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With older students, we do ” I am special because..” They have to write as many reasons they can think of , why  they are special!I use the body template below… A great self-esteem booster, too.

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Scavenger Hunt

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Children are given a list of questions about their class and classroom to answer. First most accurate sheet wins. Some examples are: How many children are in this class, how many girls/boys are there, how many dictionaries are in the room,  where are the games kept….This activity helps the children get to know each other and their new classroom.

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Students playing and having fun, while learning new languages!

Students playing and having fun, while learning new languages!

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A ball of yarn

One of my favorite getting-to-know you activity is building a friendship web using a ball of yarn. We all sit in a circle and I start with a ball of yarn ( I say my name and something that makes me special and then throw the yarn to a friend. When my friend catches the yarn, he/she states his/her name and shares a reason he/she is special  and then throws it to another friend. It is a great way for everyone to get to know each other. I tell all the children we are building a friendship class web where we are always here to help each other. They really enjoy this activity and always ask to do it again!

 

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Self portraits

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Have students draw and color self-portraits on the first day of school. These self-portraits make great displays for back-to-school night and perfect keepsakes to pull out at the end of the year.This activity would be further enhanced by having students write an “I Am” poem. Each line of the list poem starts with the phrase, “I am”. You could also add other phrases such as ” I have..”, “I can…”, ” I like…” etc. Students brainstorm descriptive phrases about themselves to write their poems. Younger students could brainstorm a list of descriptors as a group and copy their ideas onto sentence strips to write a class poem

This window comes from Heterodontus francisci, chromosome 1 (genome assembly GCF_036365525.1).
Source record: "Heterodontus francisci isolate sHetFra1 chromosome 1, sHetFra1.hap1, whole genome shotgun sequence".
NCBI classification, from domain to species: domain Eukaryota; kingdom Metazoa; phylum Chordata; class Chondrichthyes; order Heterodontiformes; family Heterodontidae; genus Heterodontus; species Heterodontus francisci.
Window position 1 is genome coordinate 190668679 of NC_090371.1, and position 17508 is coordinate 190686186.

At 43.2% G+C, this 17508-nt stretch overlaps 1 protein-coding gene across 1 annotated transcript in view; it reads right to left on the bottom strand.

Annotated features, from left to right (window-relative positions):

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Shhh Spray

I made up some “Quiet Spray!”  You spray the ROOM to signal children to get quiet.  Or you can just leave the bottle empty.  Mine love the mist in the air.  It is so funny!  {I do not condone spraying a child!  As much as you might want to!  Ha! ;)}

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Brain Sprinkles

1. To playfully encourage anxious kiddos during test time or challenging academic times throughout the year 2. To playfully encourage students to THINK or USE THEIR BRAINS when conflicts, problem-solving situations, anger-inducing situations, or social situations arise

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I took an empty spice container, created a cute label, then filled the container with beads and glitter. I shake the container over their heads, and…boom! They are revitalized. Sometimes I use them on myself. I love to give everyone brain sprinkles right before a test. Some even ask if I can shake a little extra sprinkles for them!

Name chant

This cute chant , is the way for my juniors to get to know each other’s names  , the very first day in our  English class! Sung to the tune of “Frere Jacques”.

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I am done Jar

I created an “I’m Done” jar for my fast finishers and it was seriously amazing! I always had students who finished their “must do’s” quickly. They just got it! When they came up to me and exclaimed, “Teacher! I’m done!” I generally would just tell them to go read a book/magazine . I wanted to figure out *more* ways to challenge and engage my students who finished quickly. So I complied a list of activities  that would be fun and meaningful for my students and stuck them in a jar. It worked wonders!